MSR windburner boiling water on tree stump

MSR WindBurner Personal Stove System

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After a preseason overnight scouting trip for whitetail in southern Missouri, I left the woods with a list of gear required for my return in late October. The biggest adjustment would be replacing trail mix and beef jerky with proper hot meals.

I knew a cold cup of coffee after a 5:30 a.m. wake-up would set a somber tone for my all-day hunt. And a hot meal, followed by a pull of Evan Williams, by the light of my headlamp would be the perfect ending to a cold sit.

After a few backpacking trips, I’ve witnessed how a hot meal can really reset the mood. But the cooking equipment had always belonged to someone else. It was time to get my own.

So began my research.

On my way, I found plenty of options. Most had good reviews, but I finally settled on the MSR WindBurner Personal Stove System. Claims of efficiency and compactness landed it on the top of the list — and on both, MSR delivered.

A few numbers MSR boasts on its website:

Burn time per 8-oz. canister — approximately 95 minutes
Water boiled per 8-oz. canister — 18 liters
Water boiled per 1 oz. of fuel — 2.3 liters
Boil time per 1 liter — 4.5 minutes

The first test of its abilities was that pre-dawn coffee. Nothing requiring a handlebar mustache, just boiling water and a packet of Starbucks Via. The water was ready surprisingly fast. The cold October morning air had led me to wrongly assume a long wait.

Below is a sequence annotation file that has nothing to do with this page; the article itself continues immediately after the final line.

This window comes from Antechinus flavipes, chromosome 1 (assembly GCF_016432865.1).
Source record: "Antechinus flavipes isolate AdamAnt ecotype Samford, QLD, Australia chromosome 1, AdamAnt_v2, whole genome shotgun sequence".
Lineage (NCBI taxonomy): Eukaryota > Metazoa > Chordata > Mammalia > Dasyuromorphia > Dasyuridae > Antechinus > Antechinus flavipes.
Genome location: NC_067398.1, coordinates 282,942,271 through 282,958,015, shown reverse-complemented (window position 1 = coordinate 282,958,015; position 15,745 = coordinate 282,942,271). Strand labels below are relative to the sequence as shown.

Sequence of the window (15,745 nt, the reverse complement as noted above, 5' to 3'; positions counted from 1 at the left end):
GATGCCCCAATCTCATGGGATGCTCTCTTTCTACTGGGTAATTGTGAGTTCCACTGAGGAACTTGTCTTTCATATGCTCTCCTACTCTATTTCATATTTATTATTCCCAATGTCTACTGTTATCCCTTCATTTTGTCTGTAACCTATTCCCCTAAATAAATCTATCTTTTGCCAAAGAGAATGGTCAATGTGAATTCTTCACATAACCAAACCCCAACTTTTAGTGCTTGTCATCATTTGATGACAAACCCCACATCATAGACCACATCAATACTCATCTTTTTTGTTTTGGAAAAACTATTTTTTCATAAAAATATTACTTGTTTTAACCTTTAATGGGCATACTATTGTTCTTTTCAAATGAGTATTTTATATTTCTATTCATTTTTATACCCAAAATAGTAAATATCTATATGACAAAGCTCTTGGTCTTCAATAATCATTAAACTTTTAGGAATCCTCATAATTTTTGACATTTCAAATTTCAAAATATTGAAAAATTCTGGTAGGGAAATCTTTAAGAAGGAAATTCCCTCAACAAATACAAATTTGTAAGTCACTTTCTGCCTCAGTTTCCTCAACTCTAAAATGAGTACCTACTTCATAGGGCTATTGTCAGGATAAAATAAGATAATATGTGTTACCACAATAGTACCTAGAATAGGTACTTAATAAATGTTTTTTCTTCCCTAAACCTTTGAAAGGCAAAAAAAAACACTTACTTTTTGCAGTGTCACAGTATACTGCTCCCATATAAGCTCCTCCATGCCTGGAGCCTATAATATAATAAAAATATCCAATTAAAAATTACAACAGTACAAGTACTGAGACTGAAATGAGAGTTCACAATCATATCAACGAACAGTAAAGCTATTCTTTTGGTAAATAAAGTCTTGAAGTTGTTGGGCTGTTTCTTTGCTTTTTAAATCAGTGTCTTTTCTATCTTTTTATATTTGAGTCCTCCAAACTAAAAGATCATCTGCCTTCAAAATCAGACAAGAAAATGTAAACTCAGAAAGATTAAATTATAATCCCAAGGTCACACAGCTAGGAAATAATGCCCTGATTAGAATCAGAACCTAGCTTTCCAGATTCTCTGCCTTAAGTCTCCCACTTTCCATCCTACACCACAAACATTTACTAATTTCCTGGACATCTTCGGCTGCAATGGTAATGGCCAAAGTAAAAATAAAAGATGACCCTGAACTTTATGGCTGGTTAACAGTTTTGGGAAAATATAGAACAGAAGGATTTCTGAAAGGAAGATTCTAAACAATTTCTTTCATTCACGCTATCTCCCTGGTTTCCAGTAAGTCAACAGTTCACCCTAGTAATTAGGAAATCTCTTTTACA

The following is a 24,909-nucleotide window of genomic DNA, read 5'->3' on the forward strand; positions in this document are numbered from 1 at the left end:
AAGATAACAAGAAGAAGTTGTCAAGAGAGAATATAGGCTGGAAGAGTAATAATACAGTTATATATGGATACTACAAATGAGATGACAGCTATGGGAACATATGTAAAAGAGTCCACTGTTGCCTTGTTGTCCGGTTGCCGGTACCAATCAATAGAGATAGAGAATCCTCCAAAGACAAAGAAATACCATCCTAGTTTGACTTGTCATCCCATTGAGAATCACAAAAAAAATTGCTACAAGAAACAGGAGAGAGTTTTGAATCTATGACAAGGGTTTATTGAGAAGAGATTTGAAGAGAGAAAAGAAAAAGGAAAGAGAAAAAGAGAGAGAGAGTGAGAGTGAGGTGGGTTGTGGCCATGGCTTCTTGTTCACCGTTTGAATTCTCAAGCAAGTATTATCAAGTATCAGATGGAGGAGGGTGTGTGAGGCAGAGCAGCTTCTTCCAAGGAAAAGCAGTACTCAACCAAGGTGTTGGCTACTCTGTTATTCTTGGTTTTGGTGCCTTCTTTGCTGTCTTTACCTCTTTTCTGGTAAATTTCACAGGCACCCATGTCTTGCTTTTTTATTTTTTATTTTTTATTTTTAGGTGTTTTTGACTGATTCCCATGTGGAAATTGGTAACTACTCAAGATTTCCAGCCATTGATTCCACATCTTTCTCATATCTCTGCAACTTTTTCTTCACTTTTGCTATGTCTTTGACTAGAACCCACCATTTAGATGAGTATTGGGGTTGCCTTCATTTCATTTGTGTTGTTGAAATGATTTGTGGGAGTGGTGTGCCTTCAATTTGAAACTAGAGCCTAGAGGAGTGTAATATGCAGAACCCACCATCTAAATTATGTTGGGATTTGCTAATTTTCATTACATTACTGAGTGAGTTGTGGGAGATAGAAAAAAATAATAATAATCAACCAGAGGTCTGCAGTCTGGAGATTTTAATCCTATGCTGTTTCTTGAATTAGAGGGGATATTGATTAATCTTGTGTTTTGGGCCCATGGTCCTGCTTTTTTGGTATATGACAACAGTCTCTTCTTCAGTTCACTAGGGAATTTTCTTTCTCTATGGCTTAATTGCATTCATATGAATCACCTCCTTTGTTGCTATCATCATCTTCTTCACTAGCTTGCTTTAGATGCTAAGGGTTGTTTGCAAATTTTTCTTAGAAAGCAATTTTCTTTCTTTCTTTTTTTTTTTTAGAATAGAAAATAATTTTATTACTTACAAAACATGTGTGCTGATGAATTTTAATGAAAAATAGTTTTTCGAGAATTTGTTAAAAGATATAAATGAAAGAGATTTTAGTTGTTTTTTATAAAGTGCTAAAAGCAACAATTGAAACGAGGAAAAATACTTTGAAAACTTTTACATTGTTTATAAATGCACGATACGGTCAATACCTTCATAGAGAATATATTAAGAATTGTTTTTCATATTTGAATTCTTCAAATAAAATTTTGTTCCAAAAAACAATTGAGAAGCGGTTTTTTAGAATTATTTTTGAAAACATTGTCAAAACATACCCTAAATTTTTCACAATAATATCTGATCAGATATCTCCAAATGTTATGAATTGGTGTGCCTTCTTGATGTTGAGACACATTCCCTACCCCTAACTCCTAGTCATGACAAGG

Then, oatmeal. And — boom! — I was ready to go.

Impressive. I was sold.

Even when cooking for two, the MSR WindBurner Personal Stove System performed. Because of its speed and efficiency, heating the system up twice, on a recent backpacking trip with my wife, was not an issue. Its nested design keeps everything together and compact, making it a no-brainer to bring on nearly any adventure.

Michael Vollman
Michael Vollman is a creative writer whose passion for hunting, fishing and hiking lands him in the outdoors regularly, but — he would argue — not nearly enough. Although he wasn’t born an outdoorsman, the occasional camping trip with the family, summer vacations to the Great Smoky Mountains and a hunting trip or two with dad were enough to instill in him a call to the out-of-doors. This calling has led to his interest in and desire to not only spend time in the wild but also do what he can to protect it.

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